dramatic


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Related to dramatic: dramatic monologue, dramatic irony

dramatic

Music (of a voice) powerful and marked by histrionic quality
References in classic literature ?
Marrable secured the services of a respectable professional person to drill the young ladies and gentlemen, and to accept all the other responsibilities incidental to creating a dramatic world out of a domestic chaos.
Thus used to living in the public eye, the actors carry off their parts at weddings and other dramatic ceremonials, with more spirit than is easy to a townsman, who is naturally made self-conscious by being suddenly called upon to fill for a day a public position for which he has had no training.
This is what is to be read, on the subject of his dramatic triumphs, in 1483, in the accounts of the "Ordinary:" "To Jehan Marchand and Pierre Gringoire, carpenter and composer, who have made and composed the mystery made at the Chãtelet of Paris, at the entry of Monsieur the Legate, and have ordered the personages, clothed and dressed the same, as in the said mystery was required; and likewise, for having made the scaffoldings thereto necessary; and for this deed,--one hundred livres.
Schlegel's 'Lectures on Dramatic Literature' came into my hands not long after I had finished my studies in the history of the Spanish theatre, and it made the whole subject at once luminous.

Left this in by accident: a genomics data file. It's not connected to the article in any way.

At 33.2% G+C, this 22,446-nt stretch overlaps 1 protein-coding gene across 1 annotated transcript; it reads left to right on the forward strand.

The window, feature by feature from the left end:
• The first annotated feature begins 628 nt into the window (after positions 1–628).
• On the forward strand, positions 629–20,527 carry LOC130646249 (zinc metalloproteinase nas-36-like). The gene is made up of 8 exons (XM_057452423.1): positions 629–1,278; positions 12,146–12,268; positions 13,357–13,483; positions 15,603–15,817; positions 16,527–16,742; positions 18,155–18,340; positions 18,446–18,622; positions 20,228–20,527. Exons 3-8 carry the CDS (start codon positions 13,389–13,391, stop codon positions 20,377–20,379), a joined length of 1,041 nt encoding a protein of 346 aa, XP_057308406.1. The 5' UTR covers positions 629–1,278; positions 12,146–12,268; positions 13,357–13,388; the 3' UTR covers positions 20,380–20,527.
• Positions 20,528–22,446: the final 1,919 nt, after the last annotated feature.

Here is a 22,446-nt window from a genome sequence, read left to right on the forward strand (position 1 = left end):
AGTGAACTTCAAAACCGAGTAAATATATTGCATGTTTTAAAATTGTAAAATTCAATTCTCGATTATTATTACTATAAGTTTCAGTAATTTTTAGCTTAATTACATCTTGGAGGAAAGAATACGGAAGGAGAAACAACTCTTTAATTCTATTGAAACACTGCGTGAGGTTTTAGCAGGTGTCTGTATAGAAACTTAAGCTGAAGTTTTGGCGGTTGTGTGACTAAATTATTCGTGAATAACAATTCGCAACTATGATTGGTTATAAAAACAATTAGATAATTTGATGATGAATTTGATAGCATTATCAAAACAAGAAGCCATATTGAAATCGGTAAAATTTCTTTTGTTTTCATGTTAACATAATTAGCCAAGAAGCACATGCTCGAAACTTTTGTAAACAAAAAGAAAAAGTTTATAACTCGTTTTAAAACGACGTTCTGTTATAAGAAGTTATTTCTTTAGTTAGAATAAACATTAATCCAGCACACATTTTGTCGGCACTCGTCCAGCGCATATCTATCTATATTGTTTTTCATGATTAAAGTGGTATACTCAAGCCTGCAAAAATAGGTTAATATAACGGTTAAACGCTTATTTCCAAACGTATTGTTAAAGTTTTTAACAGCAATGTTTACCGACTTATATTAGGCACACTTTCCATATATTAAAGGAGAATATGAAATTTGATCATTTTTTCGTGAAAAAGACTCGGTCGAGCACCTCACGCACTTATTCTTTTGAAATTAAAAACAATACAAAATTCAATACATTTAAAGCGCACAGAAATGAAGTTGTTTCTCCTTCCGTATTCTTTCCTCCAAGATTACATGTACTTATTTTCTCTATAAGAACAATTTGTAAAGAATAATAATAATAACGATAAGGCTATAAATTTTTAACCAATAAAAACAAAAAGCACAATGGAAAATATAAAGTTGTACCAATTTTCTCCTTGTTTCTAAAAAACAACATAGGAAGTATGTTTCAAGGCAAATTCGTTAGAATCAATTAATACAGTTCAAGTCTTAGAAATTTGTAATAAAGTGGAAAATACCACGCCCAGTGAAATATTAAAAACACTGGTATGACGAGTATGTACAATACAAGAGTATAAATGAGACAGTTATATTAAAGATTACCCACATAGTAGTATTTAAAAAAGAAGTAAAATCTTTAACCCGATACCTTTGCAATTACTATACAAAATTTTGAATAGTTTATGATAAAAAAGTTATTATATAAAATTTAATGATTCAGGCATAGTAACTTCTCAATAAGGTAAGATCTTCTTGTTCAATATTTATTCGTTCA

But in spite of the dramatic rudeness which is sometimes of the idiosyncrasy, the true and native colour of his multitudinous dramatis personae, or monologists, Mr.
Pondering over a new form of theatrical attraction for the coming winter season, Francis had determined to revive the languid public taste for the ballet by means of an entertainment of his own invention, combining dramatic interest with dancing.
As dramatic situations and literary effects are foreign to my purpose I will explain at once that Mr.
While, therefore, an epic like the "Odyssey" is an organism and dramatic in structure, a work such as the "Theogony" is a merely artificial collocation of facts, and, at best, a pageant.
Largely a matter of Emotion is the Personal Sympathy of the author for his characters, while Intellect has a large share in Dramatic Sympathy, whereby the author enters truly into the situations and feelings of any character, whether he personally likes him or not.
It is impossible to describe the shrieks of joy, the warm embraces, the knocks, and the friendly greetings with which that strange company of dramatic actors and actresses received Pinocchio.
I have heard of a dramatic writer who used to say, he would rather write a play than a prologue; in like manner, I think, I can with less pains write one of the books of this history than the prefatory chapter to each of them.
Generally he was extremely polite and full of gay humour, and in all his life had had but one passion,--that of dramatic art.